With only a few inflections of genuine partisan conflict, factionalism has been the defining dynamic in Arkansas politics since the Civil War. Debates over public policy have rarely been between closely matched political parties; instead, the defining forces in those disputes have been factions within political parties. For almost all of that period, of course, those meaningful factions existed within the Democratic Party. One clear takeaway from the 2017 legislative session is that, for the first time, stark factional divisions within the state’s Republican Party are now shaping the winners and losers in Arkansas’s public policy debates.

V.O. Key, the chronicler of Southern politics at the middle of the past century, argued that “fluid” factions defined the politics of the “pure one-party politics” of Arkansas. These “transient and amorphous” factions within the state’s Democratic Party were typically tied to potent personalities rather than anything that smacked of ideological coherence. Because Arkansas remained overwhelmingly Democratic later than any other state in the South, factionalism continued to dominate in the state, although, over time, a more coherent conflict between “modernizers” (who supported educational advancement and civil rights) and “traditionalists” (resistant to such change) began to emerge.


During the Obama era, of course, Democrats’ stark advantages in Arkansas electoral politics faded and — for several legislative sessions — the two parties were closely matched in the legislative arena. The result was a unique period in which partisanship drove debates as members of the two parties’ legislative caucuses rarely veered across partisan lines on high-profile issues. Thanks to the GOP’s supermajority status in both houses of the General Assembly following the 2016 election sweep and a handful of party switches, however, factionalism within the Republican Party is now the most important force in Arkansas’s public policy debates.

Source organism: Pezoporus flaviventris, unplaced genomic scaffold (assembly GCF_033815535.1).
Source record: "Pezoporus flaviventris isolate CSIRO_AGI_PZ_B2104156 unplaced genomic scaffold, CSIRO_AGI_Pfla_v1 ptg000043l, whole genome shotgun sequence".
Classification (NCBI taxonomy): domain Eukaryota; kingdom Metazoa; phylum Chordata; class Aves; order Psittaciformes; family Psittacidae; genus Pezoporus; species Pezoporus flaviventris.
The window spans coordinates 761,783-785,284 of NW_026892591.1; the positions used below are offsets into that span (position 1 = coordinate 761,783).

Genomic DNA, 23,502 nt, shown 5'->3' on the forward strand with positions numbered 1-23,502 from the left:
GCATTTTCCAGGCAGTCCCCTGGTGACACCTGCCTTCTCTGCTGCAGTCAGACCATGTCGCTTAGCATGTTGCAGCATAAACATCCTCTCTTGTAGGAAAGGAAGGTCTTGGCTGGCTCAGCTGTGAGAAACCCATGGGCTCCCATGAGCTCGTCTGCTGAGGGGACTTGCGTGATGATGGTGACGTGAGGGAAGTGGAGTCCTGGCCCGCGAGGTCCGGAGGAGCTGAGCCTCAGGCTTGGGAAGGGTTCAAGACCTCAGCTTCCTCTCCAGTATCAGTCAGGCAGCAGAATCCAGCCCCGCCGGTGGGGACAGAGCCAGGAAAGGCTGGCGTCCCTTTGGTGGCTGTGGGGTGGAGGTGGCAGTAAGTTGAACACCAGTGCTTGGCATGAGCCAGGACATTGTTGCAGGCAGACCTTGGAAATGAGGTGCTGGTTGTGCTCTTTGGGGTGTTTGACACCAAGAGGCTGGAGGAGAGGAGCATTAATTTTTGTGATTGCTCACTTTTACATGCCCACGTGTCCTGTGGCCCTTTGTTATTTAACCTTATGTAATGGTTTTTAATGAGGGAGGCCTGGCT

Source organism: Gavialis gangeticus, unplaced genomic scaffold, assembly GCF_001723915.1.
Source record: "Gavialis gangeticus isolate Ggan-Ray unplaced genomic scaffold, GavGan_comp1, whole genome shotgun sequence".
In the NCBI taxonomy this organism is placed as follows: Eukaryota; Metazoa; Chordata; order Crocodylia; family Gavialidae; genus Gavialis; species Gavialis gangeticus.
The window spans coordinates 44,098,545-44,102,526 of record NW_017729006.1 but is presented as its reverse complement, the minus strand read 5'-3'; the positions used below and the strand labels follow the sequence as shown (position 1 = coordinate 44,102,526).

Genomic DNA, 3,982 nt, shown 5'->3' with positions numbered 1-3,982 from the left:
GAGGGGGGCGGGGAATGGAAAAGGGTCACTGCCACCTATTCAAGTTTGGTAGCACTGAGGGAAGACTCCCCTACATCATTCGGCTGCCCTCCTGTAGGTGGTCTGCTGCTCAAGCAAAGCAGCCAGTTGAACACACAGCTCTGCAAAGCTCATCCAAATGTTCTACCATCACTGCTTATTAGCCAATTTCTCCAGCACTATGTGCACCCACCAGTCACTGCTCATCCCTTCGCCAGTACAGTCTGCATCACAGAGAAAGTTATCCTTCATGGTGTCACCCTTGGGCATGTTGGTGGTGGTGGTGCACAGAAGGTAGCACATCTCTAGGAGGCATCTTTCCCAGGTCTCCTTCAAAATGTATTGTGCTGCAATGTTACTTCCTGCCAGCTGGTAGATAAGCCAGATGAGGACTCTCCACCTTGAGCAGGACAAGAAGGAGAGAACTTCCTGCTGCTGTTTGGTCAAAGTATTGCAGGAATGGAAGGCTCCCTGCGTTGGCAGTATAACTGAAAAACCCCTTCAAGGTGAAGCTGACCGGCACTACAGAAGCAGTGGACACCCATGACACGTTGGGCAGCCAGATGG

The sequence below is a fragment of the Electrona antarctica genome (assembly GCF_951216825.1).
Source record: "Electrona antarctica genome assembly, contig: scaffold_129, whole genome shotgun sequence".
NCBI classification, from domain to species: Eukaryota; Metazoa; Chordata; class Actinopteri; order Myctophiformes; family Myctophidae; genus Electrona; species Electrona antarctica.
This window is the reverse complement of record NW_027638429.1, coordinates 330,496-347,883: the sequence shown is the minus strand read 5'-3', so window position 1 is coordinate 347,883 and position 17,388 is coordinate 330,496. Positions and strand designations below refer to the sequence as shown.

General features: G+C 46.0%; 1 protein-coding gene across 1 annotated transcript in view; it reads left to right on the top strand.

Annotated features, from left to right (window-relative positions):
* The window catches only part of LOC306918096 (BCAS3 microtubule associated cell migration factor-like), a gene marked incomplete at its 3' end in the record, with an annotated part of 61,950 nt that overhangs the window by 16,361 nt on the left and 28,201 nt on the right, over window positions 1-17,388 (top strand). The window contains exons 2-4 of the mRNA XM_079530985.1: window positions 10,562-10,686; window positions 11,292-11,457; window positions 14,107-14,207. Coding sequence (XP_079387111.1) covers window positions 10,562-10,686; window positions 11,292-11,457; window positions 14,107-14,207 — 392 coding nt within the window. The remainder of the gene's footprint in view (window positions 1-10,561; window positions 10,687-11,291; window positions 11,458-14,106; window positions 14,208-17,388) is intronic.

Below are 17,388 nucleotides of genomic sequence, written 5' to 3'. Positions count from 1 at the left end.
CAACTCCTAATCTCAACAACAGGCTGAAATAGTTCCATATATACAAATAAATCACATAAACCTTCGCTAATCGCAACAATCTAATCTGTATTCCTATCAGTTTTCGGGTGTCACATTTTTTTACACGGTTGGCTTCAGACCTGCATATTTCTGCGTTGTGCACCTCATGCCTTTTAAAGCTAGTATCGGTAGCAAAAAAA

Factionalism showed itself again and again throughout the recently completed legislative session, deepening as the session progressed. While the lines of division vary a bit according to the policy issue being debated, the most consistent divide is one between the GOP establishment and the conservative populists. The establishment, led by Governor Hutchinson, has a deep history with the GOP and practices a form of “do no harm” conservatism that follows the traditional rules of the game in carrying out the duties of government. Although the establishment is certainly conservative on social issues, for instance, it becomes deeply concerned when “bathroom bills” or anti-immigrant proposals threaten the business climate in the state.


Populists see themselves as activists rather than party loyalists. Indeed, some populists — like Sen. Linda Collins-Smith (R-Pocahontas) — are actually fairly recent converts to Republicanism. This faction is impatient and wants to get immediate results on their priority issues, such as gun deregulation or religious freedom, even if it means blowing up the traditional norms of how government operates. In many ways, of course, this factional division replays the 2016 GOP presidential nomination battle with Hutchinson standing in for the Jeb Bush wing of the national GOP and the populists playing the role of Donald Trump. The divide takes on a clear geographical dimension as the establishment hails primarily from the suburban areas of Central and Northwest Arkansas (where Marco Rubio outperformed Trump in last spring’s presidential primary) while the populists are primarily rural in their origins. As the session marched on, the factions became increasingly contemptuous of each other. The populists see the establishment as privileged and elitist, and the establishment views the populists as bomb-throwers who aren’t ready for prime time.

The establishment won most of the big legislative battles during what was a very successful session for Governor Hutchinson’s limited agenda, but this factional battle will show itself in the legislative sessions and GOP primary battles of the next decade. Moreover, because of the GOP’s dominance in the state, all signs are that this division will be the key political battle in the state in the coming years, and those Republicans who find a way to bridge it will have distinctive power.


The upside for progressives is that divisions in the GOP ranks create a space for the dramatically outnumbered Democrats to have a voice in the legislative process. Most often this comes by working the establishment Republicans to block more radical legislation. However, on occasion — as shown in several instances during the recently completed session, such as on the criminal justice reform legislation championed by Sen. Jeremy Hutchinson (R-Little Rock) and Rep. Clarke Tucker (D-Little Rock) — bipartisan work in which Democrats and establishment Republicans come together can still produce progress on key issues.